Put off today what you can do tomorrow…

Email inboxIf you look around the GTD world, if you listen in to board rooms, conference rooms, at the water cooler, on phone conversations to spouses and on and on you’ll hear the same groan – email.  Email hell, email jail, inbox/sinbox; it’s all the same.  Email is the new voicemail.  We’ve made ourselves available in an all too easy fashion.  Despite our best attempts at a great day, email is there waiting for us at work in the morning with an evil grin.  During the day, best laid plans to keep the inbox clean never come to fruition (save for an issue with your IT/IS department).  We can obsess about keeping the inbox at zero all we want but the fact remains it is a futile fight. I am happy to report that on numerous occasions while implementing GTD that I have been able to put things into context and I have been able to clean out my inbox on a Friday afternoon (and sometimes other days as well).  But the best of us still back slide at times.  It’s inevitable.Numerous websites have offered up a few tips like answering your email 2 times a day and actually auto-replying to all emails that you only answer at this time or that time.  That’s a difficult proposition for those who don’t have laid out schedules that start and end at the same time each day.  It may work for some – it just doesn’t work for me.Over the weekend I came across another thought about email.  Actually it’s part of a 32 page e-book from Mark McGuinness called Time Management for Creative People.   Mark has many great thoughts adapted from Getting Things Done, but he adds his own including how to focus better at work and how to “ring-fence” your creative time so that you save a special time of the day for when your creative juices are at their highest.  But one of my favorite points is simply this – don’t answer your email until the following day.  By waiting one day you allow yourself the luxury of not becoming a slave to email.  By waiting one day you know the next day how much email you need to reply to and can schedule yourself accordingly.  When you have answered that last email a sense of accomplishment should reside within you for the day’s achievements regardless of how many emails you may need to answer the next day.  Mark does point out the need to talk with your boss about this, but for those who have understanding employers this may make you not only a creative individual, but an accomplished one as well.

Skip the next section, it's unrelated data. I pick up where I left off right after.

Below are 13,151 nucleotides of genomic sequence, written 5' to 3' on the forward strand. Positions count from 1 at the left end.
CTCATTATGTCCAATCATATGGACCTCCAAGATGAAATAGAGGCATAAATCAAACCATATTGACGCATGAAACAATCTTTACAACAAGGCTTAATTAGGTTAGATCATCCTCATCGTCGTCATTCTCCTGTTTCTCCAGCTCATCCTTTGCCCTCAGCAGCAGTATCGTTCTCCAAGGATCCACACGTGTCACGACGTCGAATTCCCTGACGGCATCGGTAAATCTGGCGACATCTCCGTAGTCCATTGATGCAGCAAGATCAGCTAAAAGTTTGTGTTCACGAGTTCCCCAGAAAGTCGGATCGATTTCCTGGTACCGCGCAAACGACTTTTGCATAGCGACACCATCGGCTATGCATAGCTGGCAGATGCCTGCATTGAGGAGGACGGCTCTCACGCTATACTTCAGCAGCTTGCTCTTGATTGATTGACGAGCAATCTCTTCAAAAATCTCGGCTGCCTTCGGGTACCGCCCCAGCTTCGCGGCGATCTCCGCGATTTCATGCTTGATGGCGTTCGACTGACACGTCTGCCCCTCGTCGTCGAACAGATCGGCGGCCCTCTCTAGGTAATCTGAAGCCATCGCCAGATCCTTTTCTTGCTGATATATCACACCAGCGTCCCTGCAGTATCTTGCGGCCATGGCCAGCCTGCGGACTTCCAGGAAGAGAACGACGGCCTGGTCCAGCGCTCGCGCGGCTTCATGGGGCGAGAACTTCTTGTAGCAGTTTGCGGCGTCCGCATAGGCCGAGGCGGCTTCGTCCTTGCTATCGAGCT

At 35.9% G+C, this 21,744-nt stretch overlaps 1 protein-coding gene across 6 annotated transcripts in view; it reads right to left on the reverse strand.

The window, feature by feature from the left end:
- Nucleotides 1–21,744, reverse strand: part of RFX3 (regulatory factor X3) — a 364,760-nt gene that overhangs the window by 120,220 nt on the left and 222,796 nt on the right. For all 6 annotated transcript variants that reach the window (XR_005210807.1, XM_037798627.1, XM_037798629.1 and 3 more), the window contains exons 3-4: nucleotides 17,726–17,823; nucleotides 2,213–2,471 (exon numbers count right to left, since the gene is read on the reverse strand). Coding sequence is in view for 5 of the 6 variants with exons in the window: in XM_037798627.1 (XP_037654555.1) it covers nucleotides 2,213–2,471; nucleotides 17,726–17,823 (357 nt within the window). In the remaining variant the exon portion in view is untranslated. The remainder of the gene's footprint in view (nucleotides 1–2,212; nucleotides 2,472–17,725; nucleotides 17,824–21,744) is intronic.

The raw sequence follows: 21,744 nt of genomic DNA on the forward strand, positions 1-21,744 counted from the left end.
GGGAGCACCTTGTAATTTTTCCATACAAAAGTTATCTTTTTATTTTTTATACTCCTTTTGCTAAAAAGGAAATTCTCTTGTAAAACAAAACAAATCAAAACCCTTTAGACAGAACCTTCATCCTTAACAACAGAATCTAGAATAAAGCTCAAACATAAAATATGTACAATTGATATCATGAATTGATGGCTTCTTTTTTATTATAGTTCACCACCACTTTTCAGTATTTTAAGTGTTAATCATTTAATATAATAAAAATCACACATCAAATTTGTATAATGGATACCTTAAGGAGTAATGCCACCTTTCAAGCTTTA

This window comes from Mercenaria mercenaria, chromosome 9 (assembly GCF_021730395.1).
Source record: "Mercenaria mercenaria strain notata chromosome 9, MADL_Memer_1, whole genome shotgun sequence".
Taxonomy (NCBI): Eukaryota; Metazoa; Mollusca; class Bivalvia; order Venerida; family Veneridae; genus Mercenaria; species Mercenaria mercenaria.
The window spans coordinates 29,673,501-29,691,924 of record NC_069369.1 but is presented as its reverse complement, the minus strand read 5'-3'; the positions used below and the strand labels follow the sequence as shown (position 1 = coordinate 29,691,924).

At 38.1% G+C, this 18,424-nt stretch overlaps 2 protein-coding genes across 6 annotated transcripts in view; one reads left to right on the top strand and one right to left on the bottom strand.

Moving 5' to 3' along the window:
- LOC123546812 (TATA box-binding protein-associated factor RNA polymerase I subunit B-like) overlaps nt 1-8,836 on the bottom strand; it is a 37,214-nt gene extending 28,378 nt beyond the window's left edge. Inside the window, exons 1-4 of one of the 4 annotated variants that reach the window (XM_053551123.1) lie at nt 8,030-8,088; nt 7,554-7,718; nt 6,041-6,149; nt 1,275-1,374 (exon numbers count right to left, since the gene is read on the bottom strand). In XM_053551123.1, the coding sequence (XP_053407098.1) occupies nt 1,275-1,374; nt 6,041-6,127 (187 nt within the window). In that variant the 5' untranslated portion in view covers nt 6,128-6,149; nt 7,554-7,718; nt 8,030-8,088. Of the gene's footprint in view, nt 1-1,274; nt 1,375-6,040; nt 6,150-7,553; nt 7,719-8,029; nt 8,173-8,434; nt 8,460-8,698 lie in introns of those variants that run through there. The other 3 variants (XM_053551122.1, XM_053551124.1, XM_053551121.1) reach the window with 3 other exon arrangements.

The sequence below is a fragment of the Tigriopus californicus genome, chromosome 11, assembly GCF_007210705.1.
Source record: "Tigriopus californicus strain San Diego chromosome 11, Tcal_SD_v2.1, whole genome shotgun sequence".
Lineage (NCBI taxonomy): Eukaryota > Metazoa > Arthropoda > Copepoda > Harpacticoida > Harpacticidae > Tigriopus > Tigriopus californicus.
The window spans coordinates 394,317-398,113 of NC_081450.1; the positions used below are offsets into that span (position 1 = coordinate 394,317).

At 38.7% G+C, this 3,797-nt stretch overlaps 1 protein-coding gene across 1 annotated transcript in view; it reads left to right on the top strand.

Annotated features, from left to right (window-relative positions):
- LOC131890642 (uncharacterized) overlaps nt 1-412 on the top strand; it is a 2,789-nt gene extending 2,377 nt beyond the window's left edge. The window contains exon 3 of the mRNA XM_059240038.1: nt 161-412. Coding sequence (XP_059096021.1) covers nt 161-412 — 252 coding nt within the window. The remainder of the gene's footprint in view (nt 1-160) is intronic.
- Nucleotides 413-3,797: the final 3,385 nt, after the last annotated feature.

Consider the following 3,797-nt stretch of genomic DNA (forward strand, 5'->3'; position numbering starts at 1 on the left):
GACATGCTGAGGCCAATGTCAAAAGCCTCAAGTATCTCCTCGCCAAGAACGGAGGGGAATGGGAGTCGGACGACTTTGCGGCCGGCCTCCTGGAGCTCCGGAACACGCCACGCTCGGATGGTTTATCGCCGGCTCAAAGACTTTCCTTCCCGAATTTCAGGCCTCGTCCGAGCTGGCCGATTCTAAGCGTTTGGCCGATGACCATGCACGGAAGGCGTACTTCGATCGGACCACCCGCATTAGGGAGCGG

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2 Responses

  1. Thanks for the write-up. I wish I could take credit for the brilliantly simple ‘Do it tomorrow’ idea but it’s from Mark Forster’s terrific book of the same name. He also writes a good blog: http://www.markforster.net/blog

  2. Thanks for the correction Mark, but I give you all the credit for bringing this forward for those of us not in the know of Mark Forster – and for putting together a great e-book to share with the world.

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